|Various baubles make up for falling gold sales in Dubai|
|Sales for Dubai's gold industry dropped 30 percent in the first half of the year as gold prices soared, the chairman of a gold and jewelry trade group in the UAE emirate says.
Although customers shunned gold, sales of diamonds and precious stones surged 40 percent, keeping jewelry sales growth in positive territory, Tawhid Abdullah of the Dubai Gold and Jewelry Group told the Reuters news agency in an interview this week.
Gold prices extended their rally in the first half of this year, rising above $700 an ounce in May to hit a 25-year high.
"We are down about 30 percent in gold [sales] this year. I think the rise in gold prices was the main reason," Abdullah said, adding that domestic demand had been hurt by the rising cost of living in Dubai, commercial hub of the UAE.
Abdullah said the value of gold sold by Dubai's merchants totaled about $570 million in the first six months of the year, with jewelry sales reaching $1.4 billion.
"Together, the overall market grew about 3 percent so far but we are used to 10 to 15 percent growth every year," he said.
"At the end of the day we are not in a down-trend market," he added, "but we are spoiled by high growth."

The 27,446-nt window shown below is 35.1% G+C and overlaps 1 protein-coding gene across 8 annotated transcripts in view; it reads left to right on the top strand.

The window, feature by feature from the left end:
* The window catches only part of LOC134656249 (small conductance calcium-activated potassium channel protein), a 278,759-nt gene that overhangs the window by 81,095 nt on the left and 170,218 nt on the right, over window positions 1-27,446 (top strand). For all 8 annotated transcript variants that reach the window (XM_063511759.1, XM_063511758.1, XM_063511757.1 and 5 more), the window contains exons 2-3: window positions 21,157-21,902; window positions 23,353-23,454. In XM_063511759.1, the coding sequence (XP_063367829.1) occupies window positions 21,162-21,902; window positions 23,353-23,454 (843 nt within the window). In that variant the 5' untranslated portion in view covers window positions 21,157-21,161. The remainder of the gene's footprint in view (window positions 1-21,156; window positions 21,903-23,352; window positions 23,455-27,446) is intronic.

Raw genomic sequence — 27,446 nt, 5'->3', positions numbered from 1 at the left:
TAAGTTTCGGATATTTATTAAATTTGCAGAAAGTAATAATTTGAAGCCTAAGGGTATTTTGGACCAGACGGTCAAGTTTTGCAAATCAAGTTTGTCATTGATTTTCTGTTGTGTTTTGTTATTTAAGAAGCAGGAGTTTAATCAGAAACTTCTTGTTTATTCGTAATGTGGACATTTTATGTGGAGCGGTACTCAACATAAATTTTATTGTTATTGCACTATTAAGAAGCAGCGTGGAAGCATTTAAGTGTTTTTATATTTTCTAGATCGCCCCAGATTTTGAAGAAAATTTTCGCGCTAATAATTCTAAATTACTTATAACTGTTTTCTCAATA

In 2005 the UAE's consumption of jewelry and investments in gold rose 21 percent in value terms to $1.7 billion.
Gulf Arab visitors and Westerners have poured into the UAE to shop for discounted, tax-free luxury goods in Dubai's huge shopping malls and the labyrinthine Gold Souk.
A survey published earlier this month showed that the 6 million tourists who visit Dubai each year accounted for 52 per cent of retail jewelry sales.
Dubai has its own jewelry manufacturers, but imports made up 58 per cent of all jewelry sold at retail outlets, while exports account for 47 per cent of total wholesale volume.
Abdullah said the Gulf Arab region was Dubai's biggest market, accounting for about 35 per cent of total gold and jewelry exports, with Africa second, followed by Europe, the US and the Subcontinent.
He said gold sales had fallen by about 40 per cent in Europe because of high prices but demand had not changed significantly in Asia, where buying is driven largely by tradition and is less prone to price swings.
Abdullah said that approximately 20 percent of Dubai's total jewelry imports came from Italy, with India second and Malaysia third.
Imports from Italy are valued at about $700 million per year and last year the UAE was second only to the United States as a market for the high-fashion Italian jewelry.
"This year I think we could overtake them [the United States]," Abdullah predicted. "I think we are behind by a very small percentage."
Amman,08 30 2006
The Daily Star